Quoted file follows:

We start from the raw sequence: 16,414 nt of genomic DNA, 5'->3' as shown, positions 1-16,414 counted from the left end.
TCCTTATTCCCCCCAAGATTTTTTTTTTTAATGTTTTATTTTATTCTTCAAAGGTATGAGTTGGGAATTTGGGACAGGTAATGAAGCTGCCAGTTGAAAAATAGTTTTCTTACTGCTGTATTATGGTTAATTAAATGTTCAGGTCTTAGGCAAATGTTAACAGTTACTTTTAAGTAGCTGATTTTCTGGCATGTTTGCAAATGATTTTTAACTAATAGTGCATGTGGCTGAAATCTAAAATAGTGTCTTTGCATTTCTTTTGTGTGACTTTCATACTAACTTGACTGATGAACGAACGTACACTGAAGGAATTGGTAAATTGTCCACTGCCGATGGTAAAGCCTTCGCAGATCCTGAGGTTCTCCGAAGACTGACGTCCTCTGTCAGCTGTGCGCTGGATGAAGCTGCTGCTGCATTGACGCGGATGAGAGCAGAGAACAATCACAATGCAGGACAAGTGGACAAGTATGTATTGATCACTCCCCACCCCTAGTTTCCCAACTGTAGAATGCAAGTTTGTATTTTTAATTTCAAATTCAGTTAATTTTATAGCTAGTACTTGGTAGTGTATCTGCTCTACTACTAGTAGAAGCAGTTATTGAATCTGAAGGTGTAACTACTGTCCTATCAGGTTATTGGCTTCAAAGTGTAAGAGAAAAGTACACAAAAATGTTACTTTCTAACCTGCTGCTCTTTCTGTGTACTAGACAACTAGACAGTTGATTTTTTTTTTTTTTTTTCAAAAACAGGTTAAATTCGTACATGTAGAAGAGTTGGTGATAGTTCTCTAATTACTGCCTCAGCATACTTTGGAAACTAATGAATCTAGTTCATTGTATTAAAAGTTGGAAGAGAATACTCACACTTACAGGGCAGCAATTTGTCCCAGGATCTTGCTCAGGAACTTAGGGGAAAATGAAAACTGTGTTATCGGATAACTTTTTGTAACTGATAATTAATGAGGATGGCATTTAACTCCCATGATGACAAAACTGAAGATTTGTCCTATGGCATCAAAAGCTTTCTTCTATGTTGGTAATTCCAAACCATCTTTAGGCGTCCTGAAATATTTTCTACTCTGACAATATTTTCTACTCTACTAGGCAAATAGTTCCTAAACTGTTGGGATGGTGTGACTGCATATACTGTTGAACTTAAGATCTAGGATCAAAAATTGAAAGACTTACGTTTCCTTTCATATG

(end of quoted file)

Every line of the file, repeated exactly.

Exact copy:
We start from the raw sequence: 16,414 nt of genomic DNA, 5'->3' as shown, positions 1-16,414 counted from the left end.
TCCTTATTCCCCCCAAGATTTTTTTTTTTAATGTTTTATTTTATTCTTCAAAGGTATGAGTTGGGAATTTGGGACAGGTAATGAAGCTGCCAGTTGAAAAATAGTTTTCTTACTGCTGTATTATGGTTAATTAAATGTTCAGGTCTTAGGCAAATGTTAACAGTTACTTTTAAGTAGCTGATTTTCTGGCATGTTTGCAAATGATTTTTAACTAATAGTGCATGTGGCTGAAATCTAAAATAGTGTCTTTGCATTTCTTTTGTGTGACTTTCATACTAACTTGACTGATGAACGAACGTACACTGAAGGAATTGGTAAATTGTCCACTGCCGATGGTAAAGCCTTCGCAGATCCTGAGGTTCTCCGAAGACTGACGTCCTCTGTCAGCTGTGCGCTGGATGAAGCTGCTGCTGCATTGACGCGGATGAGAGCAGAGAACAATCACAATGCAGGACAAGTGGACAAGTATGTATTGATCACTCCCCACCCCTAGTTTCCCAACTGTAGAATGCAAGTTTGTATTTTTAATTTCAAATTCAGTTAATTTTATAGCTAGTACTTGGTAGTGTATCTGCTCTACTACTAGTAGAAGCAGTTATTGAATCTGAAGGTGTAACTACTGTCCTATCAGGTTATTGGCTTCAAAGTGTAAGAGAAAAGTACACAAAAATGTTACTTTCTAACCTGCTGCTCTTTCTGTGTACTAGACAACTAGACAGTTGATTTTTTTTTTTTTTTTTCAAAAACAGGTTAAATTCGTACATGTAGAAGAGTTGGTGATAGTTCTCTAATTACTGCCTCAGCATACTTTGGAAACTAATGAATCTAGTTCATTGTATTAAAAGTTGGAAGAGAATACTCACACTTACAGGGCAGCAATTTGTCCCAGGATCTTGCTCAGGAACTTAGGGGAAAATGAAAACTGTGTTATCGGATAACTTTTTGTAACTGATAATTAATGAGGATGGCATTTAACTCCCATGATGACAAAACTGAAGATTTGTCCTATGGCATCAAAAGCTTTCTTCTATGTTGGTAATTCCAAACCATCTTTAGGCGTCCTGAAATATTTTCTACTCTGACAATATTTTCTACTCTACTAGGCAAATAGTTCCTAAACTGTTGGGATGGTGTGACTGCATATACTGTTGAACTTAAGATCTAGGATCAAAAATTGAAAGACTTACGTTTCCTTTCATATG